No issue has consumed Salt Lake City, Salt Lake County and the state of Utah more in the past few years than the challenge of homelessness. As frustration grows and the issue intensifies — with more and more people and population groups needing shelter — so do the tangible and visible impacts across the region. Leaders in our community who have stepped forward with clear and workable solutions deserve our thanks.
Private-sector heroes like Pamela Atkinson, Matt Minkovitch, Palmer DePaulis, Harris Simmons and Kathy Bray, among many others, have been crucial players in the work about how best to resolve the homelessness crisis. Other difference-makers include countless community members who have volunteered resources and time at homeless shelters, medical facilities or food banks. And there are those who have experienced homelessness firsthand who have exercised strength and courage in overcoming enormous odds to change their circumstances.
In the public sector, there also are heroes. Most recently, Salt Lake County Mayor Ben McAdams, Draper Mayor Troy Walker and Utah House Speaker Greg Hughes have all stepped forward and made difficult decisions, taking arrows from a frustrated public. Agency officials have worked tirelessly to help the homeless and analyze options for decision-makers. In Salt Lake City, the county mayor’s role was especially vital following Salt Lake City Mayor Jackie Biskupski’s bungled site-selection process and subsequent shirking of her responsibilities (and her strident campaign promises) to participate in meaningful solutions.
Of course there are no quick or easy fixes to homelessness and its community impacts. The same issue permeates every major urban area in the country, as billions of dollars and varying approaches are spent in search of solutions. As I noted in a previous column on homelessness, there are short-term and long-term issues that must be addressed, and a number of those are being tackled by both Salt Lake County and Salt Lake City.
After years of discussion and debate about the different approaches to homeless facility development, public and private leaders with a stake in the outcome decided in 2015 on the “scattered facilities” model. Under this approach, support resources will be co-located with smaller shelters for distinct populations, and these facilities will be geographically separate from one another. The aim of this approach is to minimize neighborhood impacts and to tailor the range of services available to our homeless residents.
The downside of scattered sites is the increased “not in my backyard” opposition of most residents. Our locally elected officials experienced this in spades at recent public meetings on homeless facility site selection — as I did during my years in public office around facility siting. It takes patience and humility to work effectively through these highly challenging processes.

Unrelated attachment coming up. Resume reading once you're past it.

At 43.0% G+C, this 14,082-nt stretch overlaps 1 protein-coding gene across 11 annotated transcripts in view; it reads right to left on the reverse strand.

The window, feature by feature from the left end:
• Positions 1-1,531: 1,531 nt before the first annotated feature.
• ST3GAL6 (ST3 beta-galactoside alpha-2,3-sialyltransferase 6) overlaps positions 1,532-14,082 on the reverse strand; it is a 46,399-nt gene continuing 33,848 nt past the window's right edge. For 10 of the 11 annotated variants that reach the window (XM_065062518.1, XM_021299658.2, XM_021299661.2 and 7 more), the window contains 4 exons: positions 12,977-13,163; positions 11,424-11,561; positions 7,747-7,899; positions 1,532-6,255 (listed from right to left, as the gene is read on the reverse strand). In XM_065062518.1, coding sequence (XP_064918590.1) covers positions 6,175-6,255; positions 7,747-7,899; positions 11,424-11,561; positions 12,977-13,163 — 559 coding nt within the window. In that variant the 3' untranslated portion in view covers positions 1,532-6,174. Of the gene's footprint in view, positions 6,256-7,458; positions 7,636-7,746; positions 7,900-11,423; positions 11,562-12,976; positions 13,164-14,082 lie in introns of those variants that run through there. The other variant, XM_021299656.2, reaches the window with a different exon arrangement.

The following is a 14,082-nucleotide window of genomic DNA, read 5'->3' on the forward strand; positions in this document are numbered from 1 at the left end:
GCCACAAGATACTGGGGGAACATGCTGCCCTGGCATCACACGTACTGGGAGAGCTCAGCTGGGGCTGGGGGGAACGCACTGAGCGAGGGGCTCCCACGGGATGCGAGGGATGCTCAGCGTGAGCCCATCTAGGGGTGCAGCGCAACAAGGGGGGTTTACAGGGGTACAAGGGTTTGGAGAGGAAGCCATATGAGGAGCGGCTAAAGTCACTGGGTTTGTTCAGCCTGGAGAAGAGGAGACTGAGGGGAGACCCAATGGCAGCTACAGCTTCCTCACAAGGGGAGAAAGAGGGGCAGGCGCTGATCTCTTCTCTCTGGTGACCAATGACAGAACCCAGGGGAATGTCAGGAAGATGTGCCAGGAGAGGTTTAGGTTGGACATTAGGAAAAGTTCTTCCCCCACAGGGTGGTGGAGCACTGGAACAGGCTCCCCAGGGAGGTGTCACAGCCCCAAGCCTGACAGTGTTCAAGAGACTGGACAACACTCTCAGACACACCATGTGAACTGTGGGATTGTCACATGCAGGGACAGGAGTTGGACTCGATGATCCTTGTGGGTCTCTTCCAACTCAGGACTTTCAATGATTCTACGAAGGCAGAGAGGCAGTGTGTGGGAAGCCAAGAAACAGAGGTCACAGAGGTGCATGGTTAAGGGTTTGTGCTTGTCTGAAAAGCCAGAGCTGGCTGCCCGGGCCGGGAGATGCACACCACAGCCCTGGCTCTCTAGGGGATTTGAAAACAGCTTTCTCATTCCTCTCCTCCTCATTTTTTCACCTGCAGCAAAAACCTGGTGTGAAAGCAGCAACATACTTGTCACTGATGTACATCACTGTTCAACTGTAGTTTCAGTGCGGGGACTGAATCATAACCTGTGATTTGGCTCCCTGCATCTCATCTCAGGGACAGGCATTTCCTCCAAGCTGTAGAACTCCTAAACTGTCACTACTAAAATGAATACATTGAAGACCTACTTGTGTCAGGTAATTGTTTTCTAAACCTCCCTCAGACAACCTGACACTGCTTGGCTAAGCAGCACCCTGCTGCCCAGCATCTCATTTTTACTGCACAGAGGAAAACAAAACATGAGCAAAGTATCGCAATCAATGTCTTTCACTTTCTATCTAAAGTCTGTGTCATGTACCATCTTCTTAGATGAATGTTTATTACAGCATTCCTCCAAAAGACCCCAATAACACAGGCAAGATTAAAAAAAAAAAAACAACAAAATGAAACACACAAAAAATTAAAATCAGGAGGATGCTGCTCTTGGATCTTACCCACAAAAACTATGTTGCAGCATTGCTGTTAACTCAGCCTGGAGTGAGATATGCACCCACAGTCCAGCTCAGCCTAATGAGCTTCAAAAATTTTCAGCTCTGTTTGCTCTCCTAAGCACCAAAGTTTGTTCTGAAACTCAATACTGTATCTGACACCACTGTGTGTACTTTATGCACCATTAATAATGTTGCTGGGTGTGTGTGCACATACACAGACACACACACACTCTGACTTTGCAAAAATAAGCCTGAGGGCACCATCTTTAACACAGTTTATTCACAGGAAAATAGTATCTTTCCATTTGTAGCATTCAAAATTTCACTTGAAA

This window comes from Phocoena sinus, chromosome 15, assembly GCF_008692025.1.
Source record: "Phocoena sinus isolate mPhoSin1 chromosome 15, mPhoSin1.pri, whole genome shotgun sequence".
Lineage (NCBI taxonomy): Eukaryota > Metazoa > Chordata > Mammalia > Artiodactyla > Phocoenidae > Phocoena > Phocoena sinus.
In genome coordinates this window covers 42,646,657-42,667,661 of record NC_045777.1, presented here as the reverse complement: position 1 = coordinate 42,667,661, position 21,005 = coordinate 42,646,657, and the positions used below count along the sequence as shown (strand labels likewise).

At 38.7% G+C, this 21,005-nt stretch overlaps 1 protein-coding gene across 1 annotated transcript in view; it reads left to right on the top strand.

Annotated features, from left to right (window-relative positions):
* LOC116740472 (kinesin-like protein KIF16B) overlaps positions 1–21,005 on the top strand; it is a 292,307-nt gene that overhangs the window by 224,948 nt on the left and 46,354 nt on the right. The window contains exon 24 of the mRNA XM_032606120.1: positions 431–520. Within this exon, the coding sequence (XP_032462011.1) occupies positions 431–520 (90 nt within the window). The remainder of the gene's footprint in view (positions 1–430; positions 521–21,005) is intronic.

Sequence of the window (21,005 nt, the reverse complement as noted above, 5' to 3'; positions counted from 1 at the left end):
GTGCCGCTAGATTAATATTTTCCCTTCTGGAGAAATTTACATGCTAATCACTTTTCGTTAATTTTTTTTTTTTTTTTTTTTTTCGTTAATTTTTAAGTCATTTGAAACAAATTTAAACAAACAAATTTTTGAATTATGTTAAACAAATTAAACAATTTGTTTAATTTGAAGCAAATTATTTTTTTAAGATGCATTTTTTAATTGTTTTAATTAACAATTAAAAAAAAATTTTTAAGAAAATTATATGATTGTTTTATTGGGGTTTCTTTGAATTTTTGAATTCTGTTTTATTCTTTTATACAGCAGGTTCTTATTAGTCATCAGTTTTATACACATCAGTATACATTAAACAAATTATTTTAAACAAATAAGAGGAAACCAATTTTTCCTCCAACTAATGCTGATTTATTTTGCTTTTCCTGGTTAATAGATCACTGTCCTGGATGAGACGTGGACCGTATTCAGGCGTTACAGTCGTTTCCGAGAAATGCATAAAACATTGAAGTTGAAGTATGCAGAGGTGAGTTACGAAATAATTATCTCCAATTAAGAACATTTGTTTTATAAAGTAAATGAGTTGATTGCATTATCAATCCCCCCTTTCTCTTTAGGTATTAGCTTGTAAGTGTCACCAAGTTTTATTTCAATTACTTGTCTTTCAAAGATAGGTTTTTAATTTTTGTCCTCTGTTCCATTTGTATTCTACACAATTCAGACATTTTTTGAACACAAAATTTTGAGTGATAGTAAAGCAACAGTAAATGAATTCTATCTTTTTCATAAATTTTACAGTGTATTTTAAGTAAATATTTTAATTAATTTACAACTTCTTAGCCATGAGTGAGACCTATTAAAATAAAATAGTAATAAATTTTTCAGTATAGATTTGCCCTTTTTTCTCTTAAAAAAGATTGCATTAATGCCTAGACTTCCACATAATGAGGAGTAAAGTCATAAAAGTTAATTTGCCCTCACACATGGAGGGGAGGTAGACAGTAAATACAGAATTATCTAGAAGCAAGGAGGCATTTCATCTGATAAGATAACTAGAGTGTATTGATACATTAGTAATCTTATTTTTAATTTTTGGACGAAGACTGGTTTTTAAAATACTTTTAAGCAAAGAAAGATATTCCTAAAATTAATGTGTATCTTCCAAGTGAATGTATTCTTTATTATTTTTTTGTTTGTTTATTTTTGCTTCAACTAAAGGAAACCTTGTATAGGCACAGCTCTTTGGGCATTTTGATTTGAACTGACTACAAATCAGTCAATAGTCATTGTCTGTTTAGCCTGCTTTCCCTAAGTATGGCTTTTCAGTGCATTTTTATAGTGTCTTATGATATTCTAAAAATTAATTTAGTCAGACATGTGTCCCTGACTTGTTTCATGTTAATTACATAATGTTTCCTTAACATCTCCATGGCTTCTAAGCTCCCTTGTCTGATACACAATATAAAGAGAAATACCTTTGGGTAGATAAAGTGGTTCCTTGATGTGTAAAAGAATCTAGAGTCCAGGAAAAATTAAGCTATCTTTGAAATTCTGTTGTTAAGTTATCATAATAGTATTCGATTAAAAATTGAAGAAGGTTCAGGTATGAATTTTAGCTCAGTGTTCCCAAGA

Mayor McAdams exhibited those qualities. He understood that transparent and inclusive local decision-making could deliver the best siting decisions for the region. He understood, too, that the process would be controversial and politically risky. Working with his team to identify preliminary sites, listen to public input and add and withdraw potential locations, he was able to deliver final recommendations based on the merits of the sites.
Certainly there are critics of the selected locations. But while Salt Lake City remained quiet, Mayor McAdams stepped alone into the fire, making the hard decisions that I believe will benefit the public and our community in the long run.
That kind of leadership is rare and should be applauded by a public that understands well the importance of compassionate and impactful assistance to the most vulnerable in our community. Our recent experience has shown, once again, that grand pronouncements about ending homelessness — and hollow criticism of those who are working tirelessly on the problem — are unproductive and irresponsible.
While facility programming, design and construction move forward in the coming months, it will take constructive cooperation to achieve success. Issues like distinct homeless population needs, intake systems and diversion from shelters, drug and mental illness treatment, job creation, neighborhood advisory participation and contingency plans for overcrowding must be effectively developed.
Salt Lake City and Utah were once considered national leaders in innovation and success around homelessness. It is time for the city to re-engage and play a more constructive role. Mayor Biskupski's recently proposed chain-link fence to block homeless people from using an established pedestrian walkway is an unconstructive and unworkable approach to fixing the problem. I am hopeful that she will end her silence and join Mayor McAdams and others in a thoughtful, truly collaborative process to build smart, new facilities and redesign our homeless service system.
Ralph Becker is a former mayor of Salt Lake City.